H. Buck Specialist in Natural Resources Policy
Harold F. Upton Analyst in Natural Resources Policy
massive Tohoku earthquake and tsunami of March 11, 2011, caused extensive
damage in northeastern Japan, including damage to the Fukushima Dai-ichi
nuclear power installation, which resulted in the release of radiation.
Some have called this incident the biggest manmade release ever of
radioactive material into the oceans. Concerns arose about the potential
effects of this released radiation on the U.S. marine environment and
Both ocean currents and atmospheric winds have the potential to transport
radiation over and into marine waters under U.S. jurisdiction. It is
unknown whether marine organisms that migrate through or near Japanese
waters to locations where they might subsequently be harvested by U.S. fishermen
(possibly some albacore tuna or salmon in the North Pacific) might have been
exposed to radiation in or near Japanese waters, or might have consumed
prey with accumulated radioactive contaminants.
High levels of radioactive iodine-131 (with a half-life of about 8 days),
cesium-137 (with a halflife of about 30 years), and cesium-134 (with a
half-life of about 2 years) were measured in seawater adjacent to the
Fukushima Dai-ichi site after the March 2011 events. EPA rainfall monitors
in California, Idaho, and Minnesota detected trace amounts of radioactive
iodine, cesium, and tellurium consistent with the Japanese nuclear
incident, at concentrations below any level of concern. It is uncertain
how precipitation of radioactive elements from the atmosphere may have
affected radiation levels in the marine environment.
Scientists have stated that radiation in the ocean very quickly becomes diluted
and would not be a problem beyond the coast of Japan. The same is true of
radiation carried by winds. Barring another unanticipated release,
radioactive contaminants from Fukushima Dai-ichi should be sufficiently
dispersed over time that they will not prove to be a serious health threat
elsewhere, unless they bioaccumulate in migratory fish or find their way
directly to another part of the world through food or other commercial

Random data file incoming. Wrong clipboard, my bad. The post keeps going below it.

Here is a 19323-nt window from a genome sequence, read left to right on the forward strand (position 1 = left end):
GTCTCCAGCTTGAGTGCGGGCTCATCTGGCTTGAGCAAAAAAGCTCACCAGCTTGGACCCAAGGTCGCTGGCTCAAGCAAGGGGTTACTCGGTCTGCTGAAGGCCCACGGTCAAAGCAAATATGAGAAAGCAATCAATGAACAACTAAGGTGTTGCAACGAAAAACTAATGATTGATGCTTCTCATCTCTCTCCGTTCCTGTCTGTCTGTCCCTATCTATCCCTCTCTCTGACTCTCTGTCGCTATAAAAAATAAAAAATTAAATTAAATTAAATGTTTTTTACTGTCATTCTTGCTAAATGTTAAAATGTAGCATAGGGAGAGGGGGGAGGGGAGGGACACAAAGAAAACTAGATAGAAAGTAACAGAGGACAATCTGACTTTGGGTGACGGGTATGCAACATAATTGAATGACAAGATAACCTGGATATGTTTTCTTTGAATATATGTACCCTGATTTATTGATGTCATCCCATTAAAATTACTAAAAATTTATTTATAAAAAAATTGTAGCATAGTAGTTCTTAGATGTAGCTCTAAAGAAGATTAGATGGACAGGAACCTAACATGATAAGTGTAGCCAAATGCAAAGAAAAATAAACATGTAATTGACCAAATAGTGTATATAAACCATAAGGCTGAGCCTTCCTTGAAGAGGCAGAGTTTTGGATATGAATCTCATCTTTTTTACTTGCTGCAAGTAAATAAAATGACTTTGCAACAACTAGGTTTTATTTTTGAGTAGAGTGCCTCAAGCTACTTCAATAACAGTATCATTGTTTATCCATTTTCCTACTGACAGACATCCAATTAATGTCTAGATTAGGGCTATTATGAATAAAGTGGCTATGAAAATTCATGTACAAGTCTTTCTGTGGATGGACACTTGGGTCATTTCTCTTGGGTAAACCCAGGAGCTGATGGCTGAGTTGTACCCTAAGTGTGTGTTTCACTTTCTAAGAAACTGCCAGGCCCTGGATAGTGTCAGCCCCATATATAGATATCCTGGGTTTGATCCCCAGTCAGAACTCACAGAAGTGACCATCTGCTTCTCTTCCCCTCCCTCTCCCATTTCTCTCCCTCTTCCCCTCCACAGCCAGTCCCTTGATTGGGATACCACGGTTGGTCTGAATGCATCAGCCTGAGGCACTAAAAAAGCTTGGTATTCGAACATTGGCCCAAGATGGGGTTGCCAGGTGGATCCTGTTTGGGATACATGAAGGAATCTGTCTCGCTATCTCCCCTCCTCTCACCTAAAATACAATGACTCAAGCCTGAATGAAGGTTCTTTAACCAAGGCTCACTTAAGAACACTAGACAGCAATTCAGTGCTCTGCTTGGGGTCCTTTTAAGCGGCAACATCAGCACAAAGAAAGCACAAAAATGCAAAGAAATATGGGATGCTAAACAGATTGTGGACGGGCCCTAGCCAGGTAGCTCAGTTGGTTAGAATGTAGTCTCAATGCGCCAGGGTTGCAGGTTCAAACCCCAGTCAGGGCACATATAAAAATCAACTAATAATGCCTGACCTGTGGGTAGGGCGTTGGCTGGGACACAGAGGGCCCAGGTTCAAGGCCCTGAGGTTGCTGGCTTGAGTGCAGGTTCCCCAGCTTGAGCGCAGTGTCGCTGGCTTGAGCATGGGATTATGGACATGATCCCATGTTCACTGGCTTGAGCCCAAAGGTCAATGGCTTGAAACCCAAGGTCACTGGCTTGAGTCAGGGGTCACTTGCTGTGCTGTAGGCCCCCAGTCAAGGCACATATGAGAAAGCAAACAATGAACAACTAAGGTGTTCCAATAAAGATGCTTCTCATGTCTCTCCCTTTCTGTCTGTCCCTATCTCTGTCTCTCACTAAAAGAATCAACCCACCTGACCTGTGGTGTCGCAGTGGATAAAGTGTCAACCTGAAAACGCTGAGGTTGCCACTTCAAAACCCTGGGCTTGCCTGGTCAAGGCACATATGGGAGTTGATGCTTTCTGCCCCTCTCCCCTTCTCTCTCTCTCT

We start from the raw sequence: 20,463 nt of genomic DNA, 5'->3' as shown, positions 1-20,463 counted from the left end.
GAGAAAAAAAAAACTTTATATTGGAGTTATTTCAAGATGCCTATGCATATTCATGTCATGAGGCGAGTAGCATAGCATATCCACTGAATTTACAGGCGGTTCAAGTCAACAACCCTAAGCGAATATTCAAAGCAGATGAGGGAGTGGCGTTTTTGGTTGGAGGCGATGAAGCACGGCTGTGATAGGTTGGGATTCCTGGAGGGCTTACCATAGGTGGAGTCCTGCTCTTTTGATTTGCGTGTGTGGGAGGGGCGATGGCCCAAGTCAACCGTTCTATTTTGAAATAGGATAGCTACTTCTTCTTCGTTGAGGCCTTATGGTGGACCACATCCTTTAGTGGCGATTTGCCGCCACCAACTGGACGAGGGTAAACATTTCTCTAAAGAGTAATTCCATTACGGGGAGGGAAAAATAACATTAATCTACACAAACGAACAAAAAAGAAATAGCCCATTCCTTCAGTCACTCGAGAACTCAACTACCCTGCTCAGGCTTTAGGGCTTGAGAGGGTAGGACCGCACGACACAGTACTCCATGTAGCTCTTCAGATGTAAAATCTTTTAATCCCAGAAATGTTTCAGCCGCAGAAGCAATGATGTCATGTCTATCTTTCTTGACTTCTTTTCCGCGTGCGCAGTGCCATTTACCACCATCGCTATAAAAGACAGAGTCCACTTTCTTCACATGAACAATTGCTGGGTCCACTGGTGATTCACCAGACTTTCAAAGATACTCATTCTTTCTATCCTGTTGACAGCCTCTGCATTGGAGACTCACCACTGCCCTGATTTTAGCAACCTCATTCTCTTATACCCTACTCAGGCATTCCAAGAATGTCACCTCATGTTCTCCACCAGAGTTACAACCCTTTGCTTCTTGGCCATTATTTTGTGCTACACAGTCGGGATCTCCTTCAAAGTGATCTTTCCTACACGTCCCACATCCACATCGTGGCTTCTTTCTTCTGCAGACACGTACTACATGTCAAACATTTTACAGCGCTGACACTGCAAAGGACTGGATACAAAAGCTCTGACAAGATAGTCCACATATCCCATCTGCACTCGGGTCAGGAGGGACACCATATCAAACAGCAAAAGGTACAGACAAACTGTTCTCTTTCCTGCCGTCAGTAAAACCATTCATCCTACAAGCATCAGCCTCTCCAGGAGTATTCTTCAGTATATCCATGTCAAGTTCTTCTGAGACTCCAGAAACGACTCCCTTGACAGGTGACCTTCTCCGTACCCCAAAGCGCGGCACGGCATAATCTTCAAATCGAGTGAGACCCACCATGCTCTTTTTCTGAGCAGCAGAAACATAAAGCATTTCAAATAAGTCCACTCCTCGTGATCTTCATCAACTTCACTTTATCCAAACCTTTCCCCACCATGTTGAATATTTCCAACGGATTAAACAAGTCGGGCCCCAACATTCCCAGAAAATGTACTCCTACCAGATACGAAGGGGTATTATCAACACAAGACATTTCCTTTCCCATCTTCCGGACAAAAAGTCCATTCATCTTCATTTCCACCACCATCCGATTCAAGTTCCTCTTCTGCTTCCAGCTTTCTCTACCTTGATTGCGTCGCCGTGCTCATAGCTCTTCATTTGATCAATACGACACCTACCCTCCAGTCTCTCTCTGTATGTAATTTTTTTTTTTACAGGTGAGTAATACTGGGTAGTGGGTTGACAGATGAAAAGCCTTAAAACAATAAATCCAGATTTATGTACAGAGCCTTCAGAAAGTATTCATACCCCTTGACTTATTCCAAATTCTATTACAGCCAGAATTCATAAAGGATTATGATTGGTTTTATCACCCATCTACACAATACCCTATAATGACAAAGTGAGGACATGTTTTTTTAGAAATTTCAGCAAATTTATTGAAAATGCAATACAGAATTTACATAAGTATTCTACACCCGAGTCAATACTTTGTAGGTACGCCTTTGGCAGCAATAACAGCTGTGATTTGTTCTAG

Radioactive contamination of seafood from the nuclear disaster in Japan has not
emerged as a food safety problem for consumers in the United States.
According to the U.S. Food and Drug Administration (FDA), the damage to
infrastructure in Japan limited food production and associated exports
from areas near the Fukushima nuclear facility. FDA and Customs and Border Protection
continue to screen imported foods from Japan, including seafood, before they
can enter the U.S. food supply.
Based on computer modeling of ocean currents, marine debris from the tsunami
produced by the Tohoku earthquake was projected to spread eastward from
Japan in the North Pacific Subtropical Gyre. Approximately two to three
years after the event, the debris plume was projected to reach the U.S.
West Coast, dumping debris on California beaches and the beaches of British
Columbia, Alaska, and Baja California. However, initial debris is already
arriving. Although most of the radioactive release from Fukushima Dai-ichi
is believed to have occurred after the tsunami, there is a slight
possibility that some of the tsunami debris might also be contaminated with
radiation. A related concern is the transport of nonnative, and
potentially invasive, species from Japan to U.S. shores on marine debris.
Legislation (H.R. 1171, H.R. 6251, and S. 1119) has been introduced in the
112th Congress to address marine debris concerns.
Date of Report: August 17, 2012
Number of Pages: 11 Order Number: R41751 Price: $29.95
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